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Status

Classified as Near Threatened (NT) on the IUCN Red List (1).
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Population

Population
Little is known about the population size of the Indonesian Speckled Carpet Shark and no scientific data are currently available.

Population Trend
Unknown
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Threats

Major Threats

Threats currently affecting the Indonesian Speckled Carpet Shark are unclear. Given that it is a very attractive and hardy species it may be sought for the aquarium trade. This species is very susceptible to habitat destruction via dynamite fishing practices. However, there is a lack of information on the extent of habitat degradation within its range (not only from destructive fishing methods, but also from pollution; heavy pollutant loads from mining activities are an issue within the region). The impacts of fishing activities on this species are also unknown, but fishing pressure in shallow inshore environments (including shallow reefs where this species occurs) can be significant in eastern Indonesia. Illegal fishing activities also pose a threat within the habitat of this species, and illegal fishing (which includes trawling) is an on-going issue within Indonesian waters.

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Near Threatened (NT)
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The Indonesian speckled carpet shark has a restricted range, in which its habitat is being impacted by a number of human activities. Destructive fishing practices, such as dynamite and poison fisheries, are destroying coral reefs in the region, and parts of the Arafura Sea where the Indonesian speckled carpet shark occurs, are also subject to heavy trawling which devastates sea bottom habitats. This shark may also be threatened by pollution from mining, as mining waste is dumped into rivers which then empty into the ocean (2) (5). It is possible that the Indonesian speckled carpet shark may also be threatened by exploitation for the aquarium industry, as it makes an attractive display species (5).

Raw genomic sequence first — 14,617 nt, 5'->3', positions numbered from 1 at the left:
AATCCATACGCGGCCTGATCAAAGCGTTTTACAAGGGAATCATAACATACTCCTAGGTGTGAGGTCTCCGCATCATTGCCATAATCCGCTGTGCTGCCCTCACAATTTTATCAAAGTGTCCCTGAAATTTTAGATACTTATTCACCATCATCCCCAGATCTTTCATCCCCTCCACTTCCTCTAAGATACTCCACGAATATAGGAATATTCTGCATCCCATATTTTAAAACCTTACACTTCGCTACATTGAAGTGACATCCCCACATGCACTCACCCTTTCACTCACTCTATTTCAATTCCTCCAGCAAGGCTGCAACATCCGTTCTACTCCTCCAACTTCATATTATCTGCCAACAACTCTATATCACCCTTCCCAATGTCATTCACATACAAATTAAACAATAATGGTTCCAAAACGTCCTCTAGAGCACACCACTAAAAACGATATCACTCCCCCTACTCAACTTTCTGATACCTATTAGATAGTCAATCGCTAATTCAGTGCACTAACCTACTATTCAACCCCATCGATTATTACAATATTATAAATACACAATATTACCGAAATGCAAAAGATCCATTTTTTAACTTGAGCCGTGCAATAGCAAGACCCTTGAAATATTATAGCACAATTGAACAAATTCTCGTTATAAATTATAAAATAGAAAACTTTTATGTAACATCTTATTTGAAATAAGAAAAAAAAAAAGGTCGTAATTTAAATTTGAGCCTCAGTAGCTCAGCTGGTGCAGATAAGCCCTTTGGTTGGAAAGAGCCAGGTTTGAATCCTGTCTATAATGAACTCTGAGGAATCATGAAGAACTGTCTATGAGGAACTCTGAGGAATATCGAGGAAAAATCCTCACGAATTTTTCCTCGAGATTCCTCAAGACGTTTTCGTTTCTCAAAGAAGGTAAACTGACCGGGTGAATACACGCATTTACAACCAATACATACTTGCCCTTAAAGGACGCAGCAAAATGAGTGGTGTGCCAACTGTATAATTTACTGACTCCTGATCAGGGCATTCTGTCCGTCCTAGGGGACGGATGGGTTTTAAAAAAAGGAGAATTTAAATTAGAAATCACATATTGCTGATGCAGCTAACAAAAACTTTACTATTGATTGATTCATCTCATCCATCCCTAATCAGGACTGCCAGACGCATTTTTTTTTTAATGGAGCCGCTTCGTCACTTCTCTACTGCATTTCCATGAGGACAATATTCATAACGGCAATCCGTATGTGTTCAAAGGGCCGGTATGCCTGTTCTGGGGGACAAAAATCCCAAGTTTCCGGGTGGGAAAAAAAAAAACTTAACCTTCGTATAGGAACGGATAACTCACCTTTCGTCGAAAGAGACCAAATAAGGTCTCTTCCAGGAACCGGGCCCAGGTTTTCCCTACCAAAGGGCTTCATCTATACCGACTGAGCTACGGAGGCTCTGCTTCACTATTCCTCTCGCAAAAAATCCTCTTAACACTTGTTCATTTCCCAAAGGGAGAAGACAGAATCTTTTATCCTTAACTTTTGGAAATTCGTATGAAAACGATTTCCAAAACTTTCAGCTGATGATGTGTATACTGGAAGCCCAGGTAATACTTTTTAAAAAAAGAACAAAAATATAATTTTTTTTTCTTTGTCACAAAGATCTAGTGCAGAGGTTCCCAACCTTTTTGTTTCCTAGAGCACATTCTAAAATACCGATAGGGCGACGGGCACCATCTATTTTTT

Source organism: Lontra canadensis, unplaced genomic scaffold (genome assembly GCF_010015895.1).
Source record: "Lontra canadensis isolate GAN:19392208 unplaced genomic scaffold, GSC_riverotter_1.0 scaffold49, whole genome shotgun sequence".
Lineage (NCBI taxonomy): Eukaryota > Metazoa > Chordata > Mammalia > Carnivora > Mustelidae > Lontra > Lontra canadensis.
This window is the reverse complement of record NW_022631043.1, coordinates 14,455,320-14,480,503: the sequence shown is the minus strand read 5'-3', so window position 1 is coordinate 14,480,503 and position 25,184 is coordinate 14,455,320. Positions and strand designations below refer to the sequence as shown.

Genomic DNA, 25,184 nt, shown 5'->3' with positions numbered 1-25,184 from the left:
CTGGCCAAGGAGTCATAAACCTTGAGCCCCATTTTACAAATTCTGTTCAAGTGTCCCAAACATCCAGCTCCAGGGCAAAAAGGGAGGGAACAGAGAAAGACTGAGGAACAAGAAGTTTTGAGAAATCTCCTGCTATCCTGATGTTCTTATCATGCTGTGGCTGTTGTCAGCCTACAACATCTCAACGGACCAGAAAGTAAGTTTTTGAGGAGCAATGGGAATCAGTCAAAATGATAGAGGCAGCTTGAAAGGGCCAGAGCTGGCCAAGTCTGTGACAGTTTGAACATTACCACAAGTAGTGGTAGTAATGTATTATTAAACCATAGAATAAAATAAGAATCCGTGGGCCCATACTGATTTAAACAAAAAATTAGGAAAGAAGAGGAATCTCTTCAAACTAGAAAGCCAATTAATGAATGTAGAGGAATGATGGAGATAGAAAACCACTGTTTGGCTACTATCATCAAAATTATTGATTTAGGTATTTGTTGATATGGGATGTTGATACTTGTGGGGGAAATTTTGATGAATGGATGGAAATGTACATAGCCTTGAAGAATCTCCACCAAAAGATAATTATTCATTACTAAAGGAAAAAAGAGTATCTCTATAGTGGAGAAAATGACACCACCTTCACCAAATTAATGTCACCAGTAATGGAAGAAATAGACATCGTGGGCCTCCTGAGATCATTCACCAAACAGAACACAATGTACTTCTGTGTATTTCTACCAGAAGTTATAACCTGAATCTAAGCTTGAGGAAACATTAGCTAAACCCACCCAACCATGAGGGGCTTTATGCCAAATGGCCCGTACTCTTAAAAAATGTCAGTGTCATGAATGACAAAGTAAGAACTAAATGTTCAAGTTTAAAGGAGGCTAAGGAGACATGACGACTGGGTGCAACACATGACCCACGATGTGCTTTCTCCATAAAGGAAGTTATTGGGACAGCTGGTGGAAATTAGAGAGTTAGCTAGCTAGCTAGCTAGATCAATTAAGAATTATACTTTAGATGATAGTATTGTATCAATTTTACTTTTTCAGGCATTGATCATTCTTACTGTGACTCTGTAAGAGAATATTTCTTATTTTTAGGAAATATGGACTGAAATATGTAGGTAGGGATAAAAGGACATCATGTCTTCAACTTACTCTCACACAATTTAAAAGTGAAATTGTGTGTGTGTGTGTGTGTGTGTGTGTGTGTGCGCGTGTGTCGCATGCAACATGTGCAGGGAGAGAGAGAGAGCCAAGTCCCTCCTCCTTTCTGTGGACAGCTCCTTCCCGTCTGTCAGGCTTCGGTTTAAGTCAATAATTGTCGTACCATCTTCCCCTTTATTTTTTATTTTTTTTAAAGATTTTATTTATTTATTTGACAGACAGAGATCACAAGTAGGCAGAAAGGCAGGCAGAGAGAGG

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Management

Conservation Actions

Conservation Actions

There are no conservation actions currently in place for the Indonesian Speckled Carpet Shark. The development of ecotourism activities centered on the exceptional diversity of marine life in Papua Barat may provide impetus for the protection of this species’ habitat. Based on the restricted distribution of this species and its poorly known status, there is an urgent need to obtain the data required to accurately assess the species’ conservation status. In particular, surveys should be undertaken to determine its full distribution, habitat preferences, basic aspects of its biology, and its occurrence in the aquarium trade. An examination of other potentially threatening processes is also needed.

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Conservation

At present there are no known conservation measures in place for the Indonesian speckled carpet shark (1).
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Relevance to Humans and Ecosystems

Benefits

Importance

fisheries: minor commercial; price category: unknown; price reliability:
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Wikipedia

Indonesian speckled carpetshark

The Indonesian speckled carpetshark, Hemiscyllium freycineti, is a species of bamboo shark in the family Hemiscylliidae. It is found in the shallow ocean around the Raja Ampat Islands in West Papua, Indonesia, but was formerly believed to be more widespread. This was due to confusion with H. michaeli, a species described from eastern Papua New Guinea in 2010.[1][2] Compared to that species, the spots on H. freycineti are smaller, more rounded or slightly elongated in shape (versus relatively large, edged and more leopard-like in H. michaeli), and tend to darken at regular intervals forming 8-9 vertical bars on the body and tail. Furthermore, the large black spot behind the pectoral fin is more clearly defined in H. michaeli than in H. freycineti.[1][2] Confusingly, some books with illustrations and photos labelled as H. freycineti actually show H. michaeli.[1][2]

H. freycineti reaches a length is up to 46 centimetres (18 in).[3] It is nocturnal, hiding in reef crevices during the day.[4]

See also[edit]

References[edit]

  1. ^ a b c Michael, S. (May 16, 2008). Will the real Hemiscyllium freycineti please stand up?
  2. ^ a b c Allen & Dudgeon (2010). "Hemiscyllium michaeli, a new species of Bamboo Shark (Hemiscyllidae) from Papua New Guinea". Aqua International Journal of Ichthyology 16 (1): 19–30. 
  3. ^ Froese, Rainer and Pauly, Daniel, eds. (2006). "Hemiscyllium freycineti" in FishBase. July 2006 version.
  4. ^ Compagno, Dando, & Fowler (2005). Sharks of the World. Princeton University Press, New Jersey. ISBN 0-691-12072-2